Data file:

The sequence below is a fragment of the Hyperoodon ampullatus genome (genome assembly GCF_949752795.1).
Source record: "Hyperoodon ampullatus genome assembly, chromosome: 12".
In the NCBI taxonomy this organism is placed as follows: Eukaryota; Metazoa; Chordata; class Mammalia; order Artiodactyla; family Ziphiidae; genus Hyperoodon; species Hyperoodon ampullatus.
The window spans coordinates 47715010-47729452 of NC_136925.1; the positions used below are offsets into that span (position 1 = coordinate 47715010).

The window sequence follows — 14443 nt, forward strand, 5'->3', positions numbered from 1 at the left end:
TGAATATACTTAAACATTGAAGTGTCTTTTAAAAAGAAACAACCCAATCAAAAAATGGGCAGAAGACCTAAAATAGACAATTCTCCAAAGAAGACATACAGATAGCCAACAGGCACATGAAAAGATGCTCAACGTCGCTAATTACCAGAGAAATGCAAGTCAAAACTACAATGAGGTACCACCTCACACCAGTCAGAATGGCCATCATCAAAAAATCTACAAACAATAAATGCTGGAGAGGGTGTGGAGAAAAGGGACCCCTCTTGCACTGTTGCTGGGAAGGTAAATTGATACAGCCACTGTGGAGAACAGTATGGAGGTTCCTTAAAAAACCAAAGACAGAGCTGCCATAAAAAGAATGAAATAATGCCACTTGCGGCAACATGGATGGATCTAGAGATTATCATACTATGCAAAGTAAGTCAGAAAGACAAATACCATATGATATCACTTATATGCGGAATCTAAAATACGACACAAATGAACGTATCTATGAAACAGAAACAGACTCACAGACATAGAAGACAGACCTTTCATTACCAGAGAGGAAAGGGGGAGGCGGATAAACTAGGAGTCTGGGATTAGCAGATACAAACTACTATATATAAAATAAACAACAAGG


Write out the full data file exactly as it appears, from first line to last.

The sequence below is a fragment of the Hyperoodon ampullatus genome (genome assembly GCF_949752795.1).
Source record: "Hyperoodon ampullatus genome assembly, chromosome: 12".
In the NCBI taxonomy this organism is placed as follows: Eukaryota; Metazoa; Chordata; class Mammalia; order Artiodactyla; family Ziphiidae; genus Hyperoodon; species Hyperoodon ampullatus.
The window spans coordinates 47715010-47729452 of NC_136925.1; the positions used below are offsets into that span (position 1 = coordinate 47715010).

The window sequence follows — 14443 nt, forward strand, 5'->3', positions numbered from 1 at the left end:
TGAATATACTTAAACATTGAAGTGTCTTTTAAAAAGAAACAACCCAATCAAAAAATGGGCAGAAGACCTAAAATAGACAATTCTCCAAAGAAGACATACAGATAGCCAACAGGCACATGAAAAGATGCTCAACGTCGCTAATTACCAGAGAAATGCAAGTCAAAACTACAATGAGGTACCACCTCACACCAGTCAGAATGGCCATCATCAAAAAATCTACAAACAATAAATGCTGGAGAGGGTGTGGAGAAAAGGGACCCCTCTTGCACTGTTGCTGGGAAGGTAAATTGATACAGCCACTGTGGAGAACAGTATGGAGGTTCCTTAAAAAACCAAAGACAGAGCTGCCATAAAAAGAATGAAATAATGCCACTTGCGGCAACATGGATGGATCTAGAGATTATCATACTATGCAAAGTAAGTCAGAAAGACAAATACCATATGATATCACTTATATGCGGAATCTAAAATACGACACAAATGAACGTATCTATGAAACAGAAACAGACTCACAGACATAGAAGACAGACCTTTCATTACCAGAGAGGAAAGGGGGAGGCGGATAAACTAGGAGTCTGGGATTAGCAGATACAAACTACTATATATAAAATAAACAACAAGG